How One Programmer Sold His Dating Site for $575 Million

Sah Kilic

He had 100% equity and kept every cent. by Danial RiCaRoS on Unsplash

Matchmaking is as old as time, and before swiping left and right was ever a thing, some people would get set up instead.

Setting your friend up with a nice guy or gal turned into a whole new facet of the internet in 1995, when Gary Kremen created, and eHarmony popped up a few years later. These sites and their judgment hinged on algorithms — it was a huge success.

AOL and MSN started partnering with these dating sites, and several white-label copycats followed through and got pushed by Yahoo. Maybe the programmer's success we’re talking about today started with a copycat site, but it sure worked for him.

His name is Markus Frind, the founder of Plenty of Fish, and you might know his story already, but what you might not know are the details behind how he did it.

The Dating Site

Our protagonist launched the service in 2003 using his home computer as the server. He got to 10,000 members before upgrading to an actual server — that’s some heavy bootstrapping, but it gets better.

Even at 1.5 Billion hits a month, he was able to keep the overhead down with eight servers and zero employees. He only hired the first one after that same milestone.

I vividly remember his story because, as a young teen interested in business and technology, he was one example of how it was entirely possible to start from scratch. It was a case study in possibility. All it took to become an entrepreneur was a lot of work, careful consideration, time, and luck.

He was filed away in my mental bank of examples up until 2015 rolled around with news that he sold his company to Match Group for $575 million. It wouldn’t have been news in a sea of acquisitions if it wasn’t for the fact that he still owned 100% of the equity and got to keep the entire sum.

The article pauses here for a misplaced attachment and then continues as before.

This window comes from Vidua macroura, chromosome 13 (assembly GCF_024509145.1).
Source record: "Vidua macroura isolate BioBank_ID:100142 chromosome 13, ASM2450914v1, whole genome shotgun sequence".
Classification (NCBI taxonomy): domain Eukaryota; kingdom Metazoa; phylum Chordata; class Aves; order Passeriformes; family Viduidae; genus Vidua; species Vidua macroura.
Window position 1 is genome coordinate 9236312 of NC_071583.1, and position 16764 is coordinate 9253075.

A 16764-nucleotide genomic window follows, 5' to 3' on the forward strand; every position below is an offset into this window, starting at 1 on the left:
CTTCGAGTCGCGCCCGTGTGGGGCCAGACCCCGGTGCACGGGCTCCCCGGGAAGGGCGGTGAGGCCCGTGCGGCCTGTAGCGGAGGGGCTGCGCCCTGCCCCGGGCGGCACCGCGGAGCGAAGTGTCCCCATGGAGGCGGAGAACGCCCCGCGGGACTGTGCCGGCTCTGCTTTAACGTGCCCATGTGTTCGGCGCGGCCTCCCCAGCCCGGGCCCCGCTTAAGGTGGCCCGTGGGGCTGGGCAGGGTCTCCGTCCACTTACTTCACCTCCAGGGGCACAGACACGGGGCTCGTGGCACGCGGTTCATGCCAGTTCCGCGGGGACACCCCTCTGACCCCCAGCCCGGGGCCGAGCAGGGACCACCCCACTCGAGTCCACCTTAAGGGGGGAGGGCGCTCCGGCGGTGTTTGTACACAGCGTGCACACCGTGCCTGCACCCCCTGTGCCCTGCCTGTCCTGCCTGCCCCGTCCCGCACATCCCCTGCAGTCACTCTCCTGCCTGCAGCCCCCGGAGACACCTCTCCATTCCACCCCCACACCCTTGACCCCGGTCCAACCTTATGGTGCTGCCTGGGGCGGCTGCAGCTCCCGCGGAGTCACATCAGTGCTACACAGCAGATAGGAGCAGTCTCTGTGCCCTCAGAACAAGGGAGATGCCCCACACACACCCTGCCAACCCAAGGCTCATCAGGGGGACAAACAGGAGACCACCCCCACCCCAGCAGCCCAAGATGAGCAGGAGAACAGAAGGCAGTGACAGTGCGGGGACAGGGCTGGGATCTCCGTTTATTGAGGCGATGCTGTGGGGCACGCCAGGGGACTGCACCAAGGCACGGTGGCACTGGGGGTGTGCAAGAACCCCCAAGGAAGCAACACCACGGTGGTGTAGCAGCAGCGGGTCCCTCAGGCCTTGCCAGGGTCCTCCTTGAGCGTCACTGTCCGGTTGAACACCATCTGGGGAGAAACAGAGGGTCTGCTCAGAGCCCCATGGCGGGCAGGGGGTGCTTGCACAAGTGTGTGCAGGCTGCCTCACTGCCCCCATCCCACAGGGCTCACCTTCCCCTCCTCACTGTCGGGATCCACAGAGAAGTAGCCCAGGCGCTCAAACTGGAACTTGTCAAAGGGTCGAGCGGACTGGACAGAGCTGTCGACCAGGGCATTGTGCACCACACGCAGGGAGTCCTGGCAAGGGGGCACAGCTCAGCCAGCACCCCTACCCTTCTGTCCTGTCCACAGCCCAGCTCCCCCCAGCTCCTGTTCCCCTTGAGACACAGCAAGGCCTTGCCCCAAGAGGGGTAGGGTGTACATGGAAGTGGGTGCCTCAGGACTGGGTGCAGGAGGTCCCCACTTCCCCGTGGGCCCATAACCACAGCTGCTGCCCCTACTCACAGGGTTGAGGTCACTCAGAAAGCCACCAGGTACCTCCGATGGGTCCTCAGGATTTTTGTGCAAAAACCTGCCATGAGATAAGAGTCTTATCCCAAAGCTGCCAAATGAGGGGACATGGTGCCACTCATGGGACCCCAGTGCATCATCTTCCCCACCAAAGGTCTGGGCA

That was impressive; that was worth digging into. It was a miracle that I hadn’t looked into it yet — until now. What were the lessons to be learned? Was it all just the right place at the right time?

How POF Started

The story started in 2001 when Frind saw an opportunity. A coworker had shown him what online dating was, and of course, back then, it was in its infant stage.

He quickly realized that all options were premium and could easily create a site that could do the same thing but for free. So he registered — although it wasn’t until 2003 that he started building.

And man, it sucked.

You see, ASP.NET had only just come out, and Frind was only learning. He wasn’t starting with zero knowledge; he had a degree from BCIT, but new is usually challenging — and it took time.

There weren’t many options to monetize a site back then. Frind writes that he wasn’t even able to make $40 a month with his one affiliate.

Even Google Adsense, the go-to beginner’s revenue stream, was only launched in March of that year.

But by 2006, he was the top Adsense publisher in terms of page views, and he freely offered his lessons learned — many of which we hear mentioned today because they work.

Frind’s Advice

  1. Know where your traffic is coming from and create channels for these groups — he uses countries as an example where you can show relevant content to relevant people to maximize CPM.
  2. Don’t rely on SEO — you want to make your product great enough that people who visit want to come again. Repeat customers are a game-changer.
  3. Have your users create the content — the most successful sites get better with more users, and this is why people tell their friends; it’s the network effect. The network strengthens as more people join.
  4. Don’t enter markets with a lot of competition — his method was turning the premium into free; that was his new market. He did his research through forums.

And these are quite timeless. Even Seth Godin advocates for the network effect and not relying on SEO in This Is Marketing.

Google wants you to be found when someone is search for you. — Seth Godin

And Frind quickly found out that he needed people to want to find him.

POF’s Three Growth Pillars

Frind needed users to want and advocate for the product, and these factors would come together to make that happen.

They aren’t anything special, but in unison, they reduced friction for adoption and allowed POF to gain momentum with every little improvement.